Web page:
If you’re a cat lover, you’ve probably come across online information from fellow feline enthusiasts about a cat that has Down syndrome. Many of these declarations base their conclusions on physical characteristics and specific symptoms they observe in their pet. These symptoms include clumsiness, vision and hearing problems, a flat nose and wide-set eyes, and small ears.
While it’s true that on the surface, the issues may appear to be Down syndrome-like, cats aren’t born with this chromosomal rarity. However, other feline chromosomal imbalances cause similar symptoms. The good news is, cats can live happy, healthy lives despite these genetic mutations.
Cats have 19 pairs of chromosomes, while humans have 23 pairs. Each year, around 6000 children are born with a trisomy, a condition where an extra chromosome develops in the chromosome 21 pairing. This anomaly is called Down syndrome. Because cats only have 19 pairings, they can’t develop the trisomy in the chromosome 21 pairing. Cats exhibiting behaviors or unusual physical characteristics need an examination from a veterinarian who can run tests to identify any chromosomal abnormalities.
There is a long list of reasons why your cat may look different than other cats or exhibit unusual movements. Cats that may seem extra clumsy may have a neurological disorder, and kittens born with feline distemper virus exhibit a lack of coordination. Inner and outer-ear infections can infect the feline brain without treatment, and symptoms of these infections include difficulty walking, along with head shaking. Cats may also develop a head tilt or swing their head from side to side and have difficulty standing. Anemia, malnutrition, and parasitic infections may lead to mental or physical abnormalities as well.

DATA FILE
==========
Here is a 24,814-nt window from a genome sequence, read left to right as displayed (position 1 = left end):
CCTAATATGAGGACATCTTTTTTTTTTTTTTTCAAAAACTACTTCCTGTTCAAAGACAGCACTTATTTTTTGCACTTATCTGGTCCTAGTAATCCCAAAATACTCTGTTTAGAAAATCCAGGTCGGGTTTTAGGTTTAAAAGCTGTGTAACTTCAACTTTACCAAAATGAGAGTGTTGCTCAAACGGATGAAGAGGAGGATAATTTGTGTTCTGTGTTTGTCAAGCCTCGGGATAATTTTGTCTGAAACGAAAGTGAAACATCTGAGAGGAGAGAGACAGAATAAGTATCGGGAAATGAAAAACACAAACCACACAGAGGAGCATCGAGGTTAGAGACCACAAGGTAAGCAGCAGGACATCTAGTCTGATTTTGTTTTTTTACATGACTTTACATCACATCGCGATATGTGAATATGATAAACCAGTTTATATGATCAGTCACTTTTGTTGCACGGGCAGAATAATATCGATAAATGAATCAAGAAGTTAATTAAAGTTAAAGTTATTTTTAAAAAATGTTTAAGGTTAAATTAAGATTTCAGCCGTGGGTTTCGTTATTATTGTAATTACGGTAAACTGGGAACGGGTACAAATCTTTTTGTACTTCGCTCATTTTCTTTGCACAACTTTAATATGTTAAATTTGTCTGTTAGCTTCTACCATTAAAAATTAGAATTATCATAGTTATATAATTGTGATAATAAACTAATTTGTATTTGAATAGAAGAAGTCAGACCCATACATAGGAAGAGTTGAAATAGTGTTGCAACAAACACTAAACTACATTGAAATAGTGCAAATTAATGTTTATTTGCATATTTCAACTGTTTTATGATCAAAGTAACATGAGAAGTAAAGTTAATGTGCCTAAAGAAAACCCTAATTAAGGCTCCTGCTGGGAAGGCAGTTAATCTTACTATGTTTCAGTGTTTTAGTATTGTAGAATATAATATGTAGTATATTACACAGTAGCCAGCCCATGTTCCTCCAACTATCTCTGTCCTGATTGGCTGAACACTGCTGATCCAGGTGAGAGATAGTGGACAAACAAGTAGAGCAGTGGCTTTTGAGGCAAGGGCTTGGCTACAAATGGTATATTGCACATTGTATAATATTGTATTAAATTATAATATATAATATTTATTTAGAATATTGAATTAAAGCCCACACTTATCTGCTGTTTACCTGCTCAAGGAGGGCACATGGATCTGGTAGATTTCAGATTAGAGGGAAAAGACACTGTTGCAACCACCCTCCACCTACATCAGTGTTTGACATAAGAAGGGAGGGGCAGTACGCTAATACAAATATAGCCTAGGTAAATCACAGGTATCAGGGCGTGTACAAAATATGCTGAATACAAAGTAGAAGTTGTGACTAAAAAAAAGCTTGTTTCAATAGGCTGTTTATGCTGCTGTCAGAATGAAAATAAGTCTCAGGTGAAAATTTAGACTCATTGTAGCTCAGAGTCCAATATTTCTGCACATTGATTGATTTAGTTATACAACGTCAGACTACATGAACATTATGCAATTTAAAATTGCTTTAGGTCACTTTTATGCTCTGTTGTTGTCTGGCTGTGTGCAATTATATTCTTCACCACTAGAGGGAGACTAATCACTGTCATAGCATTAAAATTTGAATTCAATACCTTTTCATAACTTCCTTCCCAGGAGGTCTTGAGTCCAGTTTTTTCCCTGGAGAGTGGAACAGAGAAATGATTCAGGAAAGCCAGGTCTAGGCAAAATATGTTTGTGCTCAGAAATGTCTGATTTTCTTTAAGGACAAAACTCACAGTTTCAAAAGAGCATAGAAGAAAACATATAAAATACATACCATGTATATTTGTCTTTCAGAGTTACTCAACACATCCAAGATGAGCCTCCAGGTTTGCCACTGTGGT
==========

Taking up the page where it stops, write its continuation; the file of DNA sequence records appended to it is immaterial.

Cat lovers understand that every feline is unique, not only in their appearance but in their physical movements and behavioral patterns. Specific and unusual characteristics that stand out are often mistaken as signs of Down syndrome. In reality, they may be a symptom of a genetic condition or an illness. The most noticeable issues involve motor function. These problems stand out because cats are notoriously graceful and coordinated animals. But there are other signs that owners interpret as symptoms of Down syndrome.
While cats can't develop Down syndrome, they can be born with feline trisomy conditions. Klinefelter syndrome affects both male humans and male cats. Instead of having XY chromosomes, they have a third X chromosome that attaches to the pair causing an XXY instead. Sterility is a primary symptom of this condition, but other types of trisomy conditions cause changes in a cat’s physical appearance or their intellectual abilities. Behavioral issues, physical challenges, and a lack of motor skills are common. While trisomy conditions can decrease a cat’s life expectancy, with some love and patience, a feline can live a content, comfortable life with their human companions.